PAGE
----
The Georgia University System Board of Regents is set to adopt changes to the post tenure review policy today – changes that state professors say will weaken tenure, and no will strengthen it.
More importantly, the proposal effectively separates the post-tenure review process from the system’s existing faculty termination policy and its due process protections.
Poor performance could potentially result in the termination of a full professor under the current faculty-led post-tenure review policy. But the board’s proposal makes that end easier to achieve, putting more power in the hands of administrators and less in the hands of the professor’s faculty peers.
A board of regents unanimously approved the changes on Tuesday, ahead of a board vote. In doing so, the committee and Tristan Denley, the academic director of the system, noted that the final policy proposal reflects faculty comments.
“There has certainly been a substantial amount of comments and contributions, which have been extremely helpful,” Denley said at the Regents’ Academic Affairs Committee meeting.
“We have made significant language adjustments to clarify and address these kinds of concerns. “
Yet professors across the state disagree that their voices have been heard and say most of the changes to the final document are superficial. Dozens of these professors gathered outside of the first day of the two-day council meeting to make their point once again.
“The point of the tenure is to make it clear that professors don’t work for regents,” said Janet Murray, Dean Professor of Ivan Allen College at Georgia Tech’s School of Literature, Media and Communication, addressing her colleagues at the demonstration. “They work for the public good and their responsibility is to create knowledge and teach the next generation.”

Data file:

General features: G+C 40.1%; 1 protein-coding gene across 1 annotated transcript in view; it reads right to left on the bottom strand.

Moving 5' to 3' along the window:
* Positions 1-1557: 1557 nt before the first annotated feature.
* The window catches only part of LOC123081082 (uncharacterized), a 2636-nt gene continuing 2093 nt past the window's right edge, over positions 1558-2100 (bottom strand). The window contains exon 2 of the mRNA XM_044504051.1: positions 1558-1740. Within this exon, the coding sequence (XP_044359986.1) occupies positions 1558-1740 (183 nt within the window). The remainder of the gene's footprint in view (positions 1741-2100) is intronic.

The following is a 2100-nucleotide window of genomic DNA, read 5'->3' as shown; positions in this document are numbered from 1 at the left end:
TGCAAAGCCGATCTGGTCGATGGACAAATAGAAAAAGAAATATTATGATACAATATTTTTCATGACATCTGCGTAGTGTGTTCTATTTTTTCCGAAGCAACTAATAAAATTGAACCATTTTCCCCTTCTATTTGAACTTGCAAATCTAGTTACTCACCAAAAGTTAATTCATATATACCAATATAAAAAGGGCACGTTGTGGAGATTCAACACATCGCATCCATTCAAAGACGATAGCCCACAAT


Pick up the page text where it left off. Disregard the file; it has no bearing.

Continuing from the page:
Other professors held signs with slogans such as “Job security fosters student success,” “Protect the truth, defend tenure” and “BOR: Who’s Peer Evaluating You?” “
Referring to a sign saying, “No tenure, no talent,” Murray said during his speech, “The name-only tenure will make it impossible to hire the best, the brightest, and the riskiest innovators.”
The in-person protest followed a storm of faculty resolutions and other missives faculty have sent to regents and system administrators since early last month. It was at this point that the council released a series of proposed tenure changes, applicable to the 26 institutions in the system.
Faculty expected changes to the system’s post-tenure review process, as a committee of administrators and faculty members had been working for a year to draft recommendations to improve this process. But the recommendations of the post-tenure review committee were released over the summer, when many faculty members were off campus, and the board’s proposed recommendations for changing tenure went beyond what the post-tenure review committee had recommended.
Regarding the draft policy that the council released in September, faculty members were most opposed to a clause stating that faculty can be separated from the university for “non-grounds” reasons. The professors understood that to mean they could be fired for any reason or for no reason, tenured or not.